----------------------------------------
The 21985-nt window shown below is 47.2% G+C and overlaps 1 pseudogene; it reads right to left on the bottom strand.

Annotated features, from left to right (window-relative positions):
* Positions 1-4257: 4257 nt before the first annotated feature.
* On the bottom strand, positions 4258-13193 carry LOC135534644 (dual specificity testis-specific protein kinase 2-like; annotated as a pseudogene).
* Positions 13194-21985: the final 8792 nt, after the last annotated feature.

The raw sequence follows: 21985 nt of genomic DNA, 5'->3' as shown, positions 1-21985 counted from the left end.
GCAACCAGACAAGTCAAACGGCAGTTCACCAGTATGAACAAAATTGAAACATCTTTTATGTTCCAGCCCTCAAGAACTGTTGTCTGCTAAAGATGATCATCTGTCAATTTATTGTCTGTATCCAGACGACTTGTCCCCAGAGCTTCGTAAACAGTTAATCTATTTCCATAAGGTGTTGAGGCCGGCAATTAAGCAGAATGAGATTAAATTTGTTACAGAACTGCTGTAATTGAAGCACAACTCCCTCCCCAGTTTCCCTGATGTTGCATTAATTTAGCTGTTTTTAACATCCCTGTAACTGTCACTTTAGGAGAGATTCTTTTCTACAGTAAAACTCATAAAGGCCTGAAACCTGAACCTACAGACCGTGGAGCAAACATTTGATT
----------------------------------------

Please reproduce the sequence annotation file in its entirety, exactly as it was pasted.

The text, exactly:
The 21985-nt window shown below is 47.2% G+C and overlaps 1 pseudogene; it reads right to left on the bottom strand.

Annotated features, from left to right (window-relative positions):
* Positions 1-4257: 4257 nt before the first annotated feature.
* On the bottom strand, positions 4258-13193 carry LOC135534644 (dual specificity testis-specific protein kinase 2-like; annotated as a pseudogene).
* Positions 13194-21985: the final 8792 nt, after the last annotated feature.

The raw sequence follows: 21985 nt of genomic DNA, 5'->3' as shown, positions 1-21985 counted from the left end.
GCAACCAGACAAGTCAAACGGCAGTTCACCAGTATGAACAAAATTGAAACATCTTTTATGTTCCAGCCCTCAAGAACTGTTGTCTGCTAAAGATGATCATCTGTCAATTTATTGTCTGTATCCAGACGACTTGTCCCCAGAGCTTCGTAAACAGTTAATCTATTTCCATAAGGTGTTGAGGCCGGCAATTAAGCAGAATGAGATTAAATTTGTTACAGAACTGCTGTAATTGAAGCACAACTCCCTCCCCAGTTTCCCTGATGTTGCATTAATTTAGCTGTTTTTAACATCCCTGTAACTGTCACTTTAGGAGAGATTCTTTTCTACAGTAAAACTCATAAAGGCCTGAAACCTGAACCTACAGACCGTGGAGCAAACATTTGATT